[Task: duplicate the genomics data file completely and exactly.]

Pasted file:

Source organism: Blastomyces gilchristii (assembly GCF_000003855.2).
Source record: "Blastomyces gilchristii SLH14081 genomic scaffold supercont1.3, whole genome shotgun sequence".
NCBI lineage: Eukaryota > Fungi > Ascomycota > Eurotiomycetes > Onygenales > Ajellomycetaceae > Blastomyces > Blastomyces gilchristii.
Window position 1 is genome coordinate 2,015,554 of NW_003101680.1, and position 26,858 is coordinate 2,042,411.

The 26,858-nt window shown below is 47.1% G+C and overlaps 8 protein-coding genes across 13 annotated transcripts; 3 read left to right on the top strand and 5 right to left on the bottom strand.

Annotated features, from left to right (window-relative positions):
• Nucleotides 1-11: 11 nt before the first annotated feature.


Source organism: Blastomyces gilchristii (assembly GCF_000003855.2).
Source record: "Blastomyces gilchristii SLH14081 genomic scaffold supercont1.3, whole genome shotgun sequence".
NCBI lineage: Eukaryota > Fungi > Ascomycota > Eurotiomycetes > Onygenales > Ajellomycetaceae > Blastomyces > Blastomyces gilchristii.
Window position 1 is genome coordinate 2,015,554 of NW_003101680.1, and position 26,858 is coordinate 2,042,411.

The 26,858-nt window shown below is 47.1% G+C and overlaps 8 protein-coding genes across 13 annotated transcripts; 3 read left to right on the top strand and 5 right to left on the bottom strand.

Annotated features, from left to right (window-relative positions):
• Nucleotides 1-11: 11 nt before the first annotated feature.